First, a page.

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Not Getting What You Pay For

Not Getting What You Pay For

People rely on a lot of different information about costs to help inform these decisions. When you buy a car, for example, the sticker price tells you approximately how much you can expect to pay for the car itself. But the sticker price is only one part of the overall cost of owning a car. Other things like sales tax, the cost of insurance, expected routine maintenance costs, and the potential cost of unexpected repairs are also important to understand. Some of these costs are easily observed, and others are more difficult to assess. Similarly, when investing in mutual funds, different variables need to be considered to evaluate how cost‑effective a strategy may be for a particular investor. 

Expense ratios

Many types of costs lower the net return available to investors. One important cost is the expense ratio. Similar to the sticker price of a car, the expense ratio tells you a lot about what you can expect to pay for an investment strategy. Exhibit 1 helps illustrate why expense ratios are important and shows how hefty expense ratios can impact performance.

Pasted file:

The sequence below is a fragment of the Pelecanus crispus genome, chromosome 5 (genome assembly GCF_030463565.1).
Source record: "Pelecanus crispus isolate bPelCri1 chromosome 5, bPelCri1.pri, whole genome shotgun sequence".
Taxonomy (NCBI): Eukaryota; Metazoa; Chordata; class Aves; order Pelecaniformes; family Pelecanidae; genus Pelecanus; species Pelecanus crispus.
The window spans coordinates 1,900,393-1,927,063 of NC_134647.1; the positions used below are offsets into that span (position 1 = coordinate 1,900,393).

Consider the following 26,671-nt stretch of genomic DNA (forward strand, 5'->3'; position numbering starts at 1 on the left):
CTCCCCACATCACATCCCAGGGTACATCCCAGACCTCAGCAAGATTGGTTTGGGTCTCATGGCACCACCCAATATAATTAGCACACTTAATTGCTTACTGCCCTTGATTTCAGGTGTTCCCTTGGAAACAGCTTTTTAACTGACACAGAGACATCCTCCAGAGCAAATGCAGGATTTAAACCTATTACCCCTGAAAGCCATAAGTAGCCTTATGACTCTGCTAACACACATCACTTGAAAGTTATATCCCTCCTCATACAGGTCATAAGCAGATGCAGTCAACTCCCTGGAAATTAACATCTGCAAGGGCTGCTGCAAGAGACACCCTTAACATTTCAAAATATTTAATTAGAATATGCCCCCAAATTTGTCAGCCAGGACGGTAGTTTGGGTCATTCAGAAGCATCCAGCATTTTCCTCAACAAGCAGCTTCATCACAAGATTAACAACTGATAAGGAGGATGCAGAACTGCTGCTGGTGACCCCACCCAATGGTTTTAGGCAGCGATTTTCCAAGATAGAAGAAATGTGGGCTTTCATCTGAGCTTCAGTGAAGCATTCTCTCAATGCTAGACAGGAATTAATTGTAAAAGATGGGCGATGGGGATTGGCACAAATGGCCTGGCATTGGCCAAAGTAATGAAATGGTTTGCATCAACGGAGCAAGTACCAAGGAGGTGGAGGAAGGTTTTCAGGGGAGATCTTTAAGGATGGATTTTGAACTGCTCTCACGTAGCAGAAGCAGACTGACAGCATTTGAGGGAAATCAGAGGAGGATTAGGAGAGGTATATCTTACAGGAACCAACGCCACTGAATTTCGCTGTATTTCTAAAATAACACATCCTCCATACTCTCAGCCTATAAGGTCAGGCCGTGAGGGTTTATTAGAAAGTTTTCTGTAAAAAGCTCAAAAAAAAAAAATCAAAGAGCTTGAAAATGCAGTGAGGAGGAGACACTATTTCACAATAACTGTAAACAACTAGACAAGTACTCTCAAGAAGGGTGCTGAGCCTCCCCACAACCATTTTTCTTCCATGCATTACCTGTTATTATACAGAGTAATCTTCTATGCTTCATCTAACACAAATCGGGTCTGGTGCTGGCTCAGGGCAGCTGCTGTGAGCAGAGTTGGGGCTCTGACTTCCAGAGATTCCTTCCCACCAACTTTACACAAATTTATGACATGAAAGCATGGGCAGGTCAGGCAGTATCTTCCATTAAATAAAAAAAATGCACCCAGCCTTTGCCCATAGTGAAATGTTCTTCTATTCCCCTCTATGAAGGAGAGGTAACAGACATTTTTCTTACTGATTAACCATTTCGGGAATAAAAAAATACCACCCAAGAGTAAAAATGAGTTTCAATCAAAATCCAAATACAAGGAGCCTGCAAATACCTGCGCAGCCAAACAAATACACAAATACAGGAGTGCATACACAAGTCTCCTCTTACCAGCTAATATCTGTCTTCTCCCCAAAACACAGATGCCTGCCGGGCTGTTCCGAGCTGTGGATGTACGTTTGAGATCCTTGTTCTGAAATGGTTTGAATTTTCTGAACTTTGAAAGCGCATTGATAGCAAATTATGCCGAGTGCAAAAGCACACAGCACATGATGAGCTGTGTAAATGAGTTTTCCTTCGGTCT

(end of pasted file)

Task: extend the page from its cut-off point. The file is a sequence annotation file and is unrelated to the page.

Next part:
In US dollars. Represents cumulative total returns of a balanced strategy invested on the  first day of the following calendar month of the event noted. Balanced Strategy: 12% S&P 500 Index,12% Dimensional US Large Cap Value Index, 6% Dow Jones US Select REIT Index, 6% Dimensional International Marketwide Value Index, 6% Dimensional US Small Cap Index, 6% Dimensional US Small Cap Value Index, 3% Dimensional International Small Cap Index, 3% Dimensional International Small Cap Value Index, 2.4% Dimensional Emerging Markets Small Index, 1.8% Dimensional Emerging Markets Value Index, 1.8% Dimensional Emerging Markets Index, 10% Bloomberg Barclays Treasury Bond Index 1-5 Years, 10% Citigroup World Government Bond Index 1-5 Years (hedged), 10% Citigroup World Government Bond Index 1-3 Years (hedged), 10% BofA Merrill Lynch 1-Year US Treasury Note Index.  e S&P data are provided by Standard & Poor’s Index Services Group.  e Merrill Lynch Indices are used with permission; copyright 2017 Merrill Lynch, Pierce, Fenner & Smith Incorporated; all rights reserved. Citigroup Indices used with permission, © 2017 by Citigroup. Bloomberg Barclays data provided by Bloomberg. For illustrative purposes only. Dimensional indices use CRSP and Compustat data. Indices are not available for direct investment.  Their performance does not reflect the expenses associated with the management of an actual portfolio. Past performance is not a guarantee of future results. Not to be construed as investment advice. Rebalanced monthly. Returns of model portfolios are based on back-tested model allocation mixes designed with the benefit of hindsight and do not represent actual investment performance. See Appendix for additional information.